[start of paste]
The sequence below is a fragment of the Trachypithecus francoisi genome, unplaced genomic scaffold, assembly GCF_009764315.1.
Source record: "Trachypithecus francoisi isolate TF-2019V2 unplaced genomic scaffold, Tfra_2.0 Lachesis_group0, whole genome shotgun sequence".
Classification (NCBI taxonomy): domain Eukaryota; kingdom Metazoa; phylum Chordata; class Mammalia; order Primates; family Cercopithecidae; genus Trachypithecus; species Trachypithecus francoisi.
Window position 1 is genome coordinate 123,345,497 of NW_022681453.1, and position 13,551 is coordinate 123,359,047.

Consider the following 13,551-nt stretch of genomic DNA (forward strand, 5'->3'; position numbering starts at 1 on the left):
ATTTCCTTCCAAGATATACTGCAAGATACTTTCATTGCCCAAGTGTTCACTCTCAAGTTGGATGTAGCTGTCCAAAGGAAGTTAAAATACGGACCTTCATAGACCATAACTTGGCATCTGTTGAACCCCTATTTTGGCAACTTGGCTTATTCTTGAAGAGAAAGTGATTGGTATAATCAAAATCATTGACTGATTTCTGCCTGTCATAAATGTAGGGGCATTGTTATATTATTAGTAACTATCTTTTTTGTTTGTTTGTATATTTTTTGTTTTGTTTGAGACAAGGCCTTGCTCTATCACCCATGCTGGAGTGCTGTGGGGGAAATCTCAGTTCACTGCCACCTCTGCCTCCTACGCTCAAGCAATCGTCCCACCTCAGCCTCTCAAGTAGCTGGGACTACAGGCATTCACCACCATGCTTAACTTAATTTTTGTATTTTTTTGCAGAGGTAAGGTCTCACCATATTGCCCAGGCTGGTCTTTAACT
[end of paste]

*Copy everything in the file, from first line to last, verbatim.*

The sequence below is a fragment of the Trachypithecus francoisi genome, unplaced genomic scaffold, assembly GCF_009764315.1.
Source record: "Trachypithecus francoisi isolate TF-2019V2 unplaced genomic scaffold, Tfra_2.0 Lachesis_group0, whole genome shotgun sequence".
Classification (NCBI taxonomy): domain Eukaryota; kingdom Metazoa; phylum Chordata; class Mammalia; order Primates; family Cercopithecidae; genus Trachypithecus; species Trachypithecus francoisi.
Window position 1 is genome coordinate 123,345,497 of NW_022681453.1, and position 13,551 is coordinate 123,359,047.

Consider the following 13,551-nt stretch of genomic DNA (forward strand, 5'->3'; position numbering starts at 1 on the left):
ATTTCCTTCCAAGATATACTGCAAGATACTTTCATTGCCCAAGTGTTCACTCTCAAGTTGGATGTAGCTGTCCAAAGGAAGTTAAAATACGGACCTTCATAGACCATAACTTGGCATCTGTTGAACCCCTATTTTGGCAACTTGGCTTATTCTTGAAGAGAAAGTGATTGGTATAATCAAAATCATTGACTGATTTCTGCCTGTCATAAATGTAGGGGCATTGTTATATTATTAGTAACTATCTTTTTTGTTTGTTTGTATATTTTTTGTTTTGTTTGAGACAAGGCCTTGCTCTATCACCCATGCTGGAGTGCTGTGGGGGAAATCTCAGTTCACTGCCACCTCTGCCTCCTACGCTCAAGCAATCGTCCCACCTCAGCCTCTCAAGTAGCTGGGACTACAGGCATTCACCACCATGCTTAACTTAATTTTTGTATTTTTTTGCAGAGGTAAGGTCTCACCATATTGCCCAGGCTGGTCTTTAACT